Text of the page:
Believing that psychiatric hospitals are like prisons not hospitals and that psychiatrists who subject others to coercion function as judges and jailers not physicians,Szasz made efforts to abolish involuntary psychiatric hospitalization for over two decades, and in 1970 took a part in founding the American Association for the Abolition of Involuntary Mental Hospitalization (AAAIMH). Its founding was announced by Szasz in 1971 in the American Journal of Psychiatry and American Journal of Public Health . The association provided legal help to psychiatric patients and published a journal, The Abolitionist .
In 1969, Szasz and the Church of Scientology co-founded the Citizens Commission on Human Rights (CCHR) to oppose involuntary psychiatric treatments. Szasz served on CCHR's Board of Advisors as Founding Commissioner.In the keynote address at the 25th anniversary of CCHR, Szasz stated, "We should all honor CCHR because it is really the organization that for the first time in human history has organized a politically, socially, internationally significant voice to combat psychiatry. This has never been done in human history before."
In a 2009 interview aired by the Australian Broadcasting Corporation, Szasz explained his reason for collaborating with CCHR and lack of involvement with Scientology:
Well I got affiliated with an organisation long after I was established as a critic of psychiatry, called Citizens Commission for Human Rights, because they were then the only organisation and they still are the only organisation who had money and had some access to lawyers and were active in trying to free mental patients who were incarcerated in mental hospitals with whom there was nothing wrong, who had committed no crimes, who wanted to get out of the hospital. And that to me was a very worthwhile cause; it's still a very worthwhile cause. I no more believe in their religion or their beliefs than I believe in the beliefs of any other religion. I am an atheist, I don't believe in Christianity, in Judaism, in Islam, in Buddhism and I don't believe in Scientology. I have nothing to do with Scientology.
Szasz was a strong critic of institutional psychiatry and his publications were very widely read. He argued that so-called mental illnesses had no underlying physiological basis, but were unwanted and unpleasant behaviors. Mental illness, he said was only a metaphor that described problems that people faced in their daily lives, labeled as if they were medical diseases. Szasz's ideas had little influence on mainstream psychiatry but were supported by some behavioral and social scientists. Sociologist Erving Goffman, who wrote Asylums: Essays on the Condition of the Social Situation of Mental Patients and Other Inmates, was skeptical about psychiatric practices. He was concerned that the stigma and social rejection associated with psychiatric treatment might harm people. Thomas Scheff, also a sociologist, had similar reservations.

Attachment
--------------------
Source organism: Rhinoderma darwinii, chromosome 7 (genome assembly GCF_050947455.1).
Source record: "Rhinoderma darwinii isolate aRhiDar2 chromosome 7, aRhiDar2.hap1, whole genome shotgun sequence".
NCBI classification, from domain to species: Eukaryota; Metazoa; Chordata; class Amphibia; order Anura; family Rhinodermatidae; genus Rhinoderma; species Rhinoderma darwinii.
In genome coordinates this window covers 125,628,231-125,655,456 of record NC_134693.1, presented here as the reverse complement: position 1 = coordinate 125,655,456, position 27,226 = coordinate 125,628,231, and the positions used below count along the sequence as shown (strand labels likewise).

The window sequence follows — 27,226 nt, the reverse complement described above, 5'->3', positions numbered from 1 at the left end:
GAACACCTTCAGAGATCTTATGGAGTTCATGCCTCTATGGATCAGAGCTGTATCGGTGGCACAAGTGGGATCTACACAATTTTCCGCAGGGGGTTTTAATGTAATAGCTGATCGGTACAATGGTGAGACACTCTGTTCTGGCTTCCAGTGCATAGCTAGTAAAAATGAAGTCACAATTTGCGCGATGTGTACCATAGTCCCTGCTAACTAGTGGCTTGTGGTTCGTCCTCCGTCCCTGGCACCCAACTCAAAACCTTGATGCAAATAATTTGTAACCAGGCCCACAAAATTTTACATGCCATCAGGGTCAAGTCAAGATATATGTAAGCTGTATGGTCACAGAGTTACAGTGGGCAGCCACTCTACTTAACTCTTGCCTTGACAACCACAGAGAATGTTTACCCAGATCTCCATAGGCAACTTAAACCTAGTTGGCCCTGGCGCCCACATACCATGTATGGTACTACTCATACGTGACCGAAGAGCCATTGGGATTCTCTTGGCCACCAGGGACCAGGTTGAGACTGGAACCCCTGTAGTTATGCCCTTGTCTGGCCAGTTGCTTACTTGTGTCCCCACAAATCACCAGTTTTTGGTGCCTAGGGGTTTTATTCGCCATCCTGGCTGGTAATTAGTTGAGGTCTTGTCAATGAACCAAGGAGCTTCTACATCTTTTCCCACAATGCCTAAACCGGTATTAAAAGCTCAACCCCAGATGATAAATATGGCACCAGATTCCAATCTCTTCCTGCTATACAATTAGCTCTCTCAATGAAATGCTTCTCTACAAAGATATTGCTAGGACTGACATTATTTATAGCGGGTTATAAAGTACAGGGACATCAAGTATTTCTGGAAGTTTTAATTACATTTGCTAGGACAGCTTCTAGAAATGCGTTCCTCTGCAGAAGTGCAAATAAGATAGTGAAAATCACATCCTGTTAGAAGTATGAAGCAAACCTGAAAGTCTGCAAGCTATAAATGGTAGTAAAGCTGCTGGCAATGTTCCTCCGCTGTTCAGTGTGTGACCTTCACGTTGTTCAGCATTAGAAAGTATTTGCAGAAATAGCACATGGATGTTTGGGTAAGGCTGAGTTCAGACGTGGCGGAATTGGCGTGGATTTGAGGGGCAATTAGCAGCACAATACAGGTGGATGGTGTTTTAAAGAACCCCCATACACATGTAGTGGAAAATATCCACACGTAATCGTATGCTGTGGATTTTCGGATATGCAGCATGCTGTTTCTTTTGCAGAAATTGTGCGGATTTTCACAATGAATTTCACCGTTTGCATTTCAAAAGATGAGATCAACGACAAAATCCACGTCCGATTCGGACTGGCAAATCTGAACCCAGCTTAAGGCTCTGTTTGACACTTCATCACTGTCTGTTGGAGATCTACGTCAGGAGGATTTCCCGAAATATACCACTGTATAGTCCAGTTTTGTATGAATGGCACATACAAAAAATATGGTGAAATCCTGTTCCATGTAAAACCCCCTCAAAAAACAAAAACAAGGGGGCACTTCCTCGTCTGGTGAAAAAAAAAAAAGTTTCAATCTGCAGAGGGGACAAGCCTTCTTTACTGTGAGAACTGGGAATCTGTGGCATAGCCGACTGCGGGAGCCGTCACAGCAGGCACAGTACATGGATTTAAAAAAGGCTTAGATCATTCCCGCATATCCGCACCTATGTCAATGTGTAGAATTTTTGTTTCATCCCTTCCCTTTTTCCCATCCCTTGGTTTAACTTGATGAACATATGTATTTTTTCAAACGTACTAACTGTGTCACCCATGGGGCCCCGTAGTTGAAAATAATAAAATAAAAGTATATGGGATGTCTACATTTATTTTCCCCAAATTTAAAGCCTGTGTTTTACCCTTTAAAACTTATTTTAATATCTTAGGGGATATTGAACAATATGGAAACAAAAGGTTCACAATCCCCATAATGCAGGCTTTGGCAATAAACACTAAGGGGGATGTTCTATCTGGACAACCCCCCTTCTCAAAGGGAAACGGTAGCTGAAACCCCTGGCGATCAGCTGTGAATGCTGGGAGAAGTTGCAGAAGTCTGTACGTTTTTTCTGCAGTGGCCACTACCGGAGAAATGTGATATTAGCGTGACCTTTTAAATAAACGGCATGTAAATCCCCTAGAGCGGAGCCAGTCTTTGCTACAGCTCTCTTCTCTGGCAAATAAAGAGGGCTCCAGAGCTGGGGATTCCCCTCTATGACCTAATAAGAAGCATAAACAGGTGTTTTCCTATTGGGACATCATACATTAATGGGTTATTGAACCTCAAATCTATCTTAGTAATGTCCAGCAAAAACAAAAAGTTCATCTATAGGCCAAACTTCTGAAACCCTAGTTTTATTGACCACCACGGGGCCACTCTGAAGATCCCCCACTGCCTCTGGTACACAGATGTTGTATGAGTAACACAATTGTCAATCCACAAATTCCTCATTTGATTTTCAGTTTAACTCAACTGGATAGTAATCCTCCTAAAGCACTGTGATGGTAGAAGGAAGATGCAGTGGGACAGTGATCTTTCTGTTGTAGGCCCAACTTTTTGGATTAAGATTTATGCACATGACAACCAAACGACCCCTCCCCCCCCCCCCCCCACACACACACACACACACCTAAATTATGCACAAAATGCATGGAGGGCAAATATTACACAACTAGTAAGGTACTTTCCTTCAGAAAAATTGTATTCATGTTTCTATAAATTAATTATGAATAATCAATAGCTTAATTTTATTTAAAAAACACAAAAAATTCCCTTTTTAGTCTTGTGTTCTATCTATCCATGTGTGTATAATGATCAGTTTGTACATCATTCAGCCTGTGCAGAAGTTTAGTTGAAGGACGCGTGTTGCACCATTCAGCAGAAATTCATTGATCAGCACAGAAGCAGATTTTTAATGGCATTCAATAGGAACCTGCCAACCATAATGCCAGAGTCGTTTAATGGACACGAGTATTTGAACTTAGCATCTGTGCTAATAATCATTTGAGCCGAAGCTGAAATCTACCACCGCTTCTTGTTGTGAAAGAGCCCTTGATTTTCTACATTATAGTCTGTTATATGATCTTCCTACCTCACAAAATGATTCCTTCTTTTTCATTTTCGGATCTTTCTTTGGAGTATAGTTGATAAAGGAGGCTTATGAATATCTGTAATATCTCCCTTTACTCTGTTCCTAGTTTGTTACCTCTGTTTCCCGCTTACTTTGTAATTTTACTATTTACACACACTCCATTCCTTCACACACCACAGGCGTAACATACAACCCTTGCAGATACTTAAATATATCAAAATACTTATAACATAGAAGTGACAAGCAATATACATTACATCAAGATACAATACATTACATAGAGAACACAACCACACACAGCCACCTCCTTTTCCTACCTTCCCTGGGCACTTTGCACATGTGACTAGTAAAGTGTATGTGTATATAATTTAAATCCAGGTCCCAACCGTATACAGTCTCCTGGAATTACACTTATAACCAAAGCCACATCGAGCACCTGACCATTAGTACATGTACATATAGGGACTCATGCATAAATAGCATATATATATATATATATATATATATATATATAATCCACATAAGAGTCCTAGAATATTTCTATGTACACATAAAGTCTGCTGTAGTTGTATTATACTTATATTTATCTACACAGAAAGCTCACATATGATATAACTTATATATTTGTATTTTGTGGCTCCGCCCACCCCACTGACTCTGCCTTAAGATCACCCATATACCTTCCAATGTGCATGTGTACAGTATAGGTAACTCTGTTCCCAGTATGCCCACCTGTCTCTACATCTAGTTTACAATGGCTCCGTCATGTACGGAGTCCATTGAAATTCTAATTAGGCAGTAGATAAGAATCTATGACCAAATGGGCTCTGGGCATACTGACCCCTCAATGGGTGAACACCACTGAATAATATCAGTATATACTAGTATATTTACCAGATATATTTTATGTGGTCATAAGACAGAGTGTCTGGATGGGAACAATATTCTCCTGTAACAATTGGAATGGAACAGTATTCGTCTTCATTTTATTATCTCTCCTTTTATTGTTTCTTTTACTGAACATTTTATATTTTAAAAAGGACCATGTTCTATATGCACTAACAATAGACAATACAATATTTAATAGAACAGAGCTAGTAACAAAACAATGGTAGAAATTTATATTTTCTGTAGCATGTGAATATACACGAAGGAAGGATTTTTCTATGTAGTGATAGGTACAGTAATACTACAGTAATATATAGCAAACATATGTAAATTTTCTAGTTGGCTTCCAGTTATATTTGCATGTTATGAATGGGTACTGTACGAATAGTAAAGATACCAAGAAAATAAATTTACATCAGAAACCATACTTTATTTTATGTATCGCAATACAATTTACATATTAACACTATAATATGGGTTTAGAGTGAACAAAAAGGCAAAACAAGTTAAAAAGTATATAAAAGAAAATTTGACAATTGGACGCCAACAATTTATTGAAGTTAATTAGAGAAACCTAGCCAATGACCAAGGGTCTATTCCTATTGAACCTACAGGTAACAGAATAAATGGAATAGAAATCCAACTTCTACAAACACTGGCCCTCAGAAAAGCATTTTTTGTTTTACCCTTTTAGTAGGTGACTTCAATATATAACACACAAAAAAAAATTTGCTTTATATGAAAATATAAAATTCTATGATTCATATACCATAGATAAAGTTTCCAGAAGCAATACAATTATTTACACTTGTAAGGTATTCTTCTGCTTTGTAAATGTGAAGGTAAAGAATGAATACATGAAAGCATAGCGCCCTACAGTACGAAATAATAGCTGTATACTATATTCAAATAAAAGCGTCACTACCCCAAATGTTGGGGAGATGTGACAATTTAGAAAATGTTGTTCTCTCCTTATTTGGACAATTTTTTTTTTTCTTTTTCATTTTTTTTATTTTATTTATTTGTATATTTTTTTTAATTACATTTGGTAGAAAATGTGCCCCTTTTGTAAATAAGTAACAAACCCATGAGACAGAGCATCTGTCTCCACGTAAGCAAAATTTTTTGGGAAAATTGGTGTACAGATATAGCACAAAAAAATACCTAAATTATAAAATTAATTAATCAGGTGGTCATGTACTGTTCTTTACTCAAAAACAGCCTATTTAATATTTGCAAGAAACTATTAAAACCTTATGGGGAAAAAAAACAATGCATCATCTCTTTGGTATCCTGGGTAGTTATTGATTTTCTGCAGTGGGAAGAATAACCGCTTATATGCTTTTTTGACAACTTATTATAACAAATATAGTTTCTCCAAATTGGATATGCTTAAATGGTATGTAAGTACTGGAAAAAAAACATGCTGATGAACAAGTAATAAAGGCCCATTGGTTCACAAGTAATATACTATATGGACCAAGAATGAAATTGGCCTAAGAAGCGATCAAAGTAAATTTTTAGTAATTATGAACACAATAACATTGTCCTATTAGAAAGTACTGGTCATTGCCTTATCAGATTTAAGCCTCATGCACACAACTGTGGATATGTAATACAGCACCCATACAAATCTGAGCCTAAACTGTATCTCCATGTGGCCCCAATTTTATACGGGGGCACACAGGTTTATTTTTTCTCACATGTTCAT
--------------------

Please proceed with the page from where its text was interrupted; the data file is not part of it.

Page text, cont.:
In the summer of 2001, Szasz took a part in a Russell Tribunal on Human rights in Psychiatry held in Berlin between June 30 and July 2, 2001.The tribunal brought in the two following verdicts: the majority verdict claimed that there was "serious abuse of human rights in psychiatry" and that psychiatry was "guilty of the combination of force and unaccountability"; the minority verdict, signed by the Israeli Law Professor Alon Harel and Brazilian novelist Paulo Coelho, called for "public critical examination of the role of psychiatry".
Szasz was honored with over fifty awards including:
Robert Evan Kendell presents (in Schaler, 2005) a critique of Szasz's conception of disease and the contention that mental illness is "mythical" as presented in The Myth of Mental Illness . Kendell's arguments include the following:
Shorterreplied to Szasz's essay "The myth of mental illness: 50 years later", which was published in journal The Psychiatrist (and delivered as a plenary address at the International Congress of the Royal College of Psychiatrists in Edinburgh on 24 June 2010) – in recognition of the 50th anniversary of The Myth of Mental Illness – with the following principal criticisms:
The Diagnostic and Statistical Manual of Mental Disorders is a publication by the American Psychiatric Association (APA) for the classification of mental disorders using a common language and standard criteria.
A mental disorder, also called a mental illness or psychiatric disorder, is a behavioral or mental pattern that causes significant distress or impairment of personal functioning. Such features may be persistent, relapsing and remitting, or occur as a single episode. Many disorders have been described, with signs and symptoms that vary widely between specific disorders. Such disorders may be diagnosed by a mental health professional.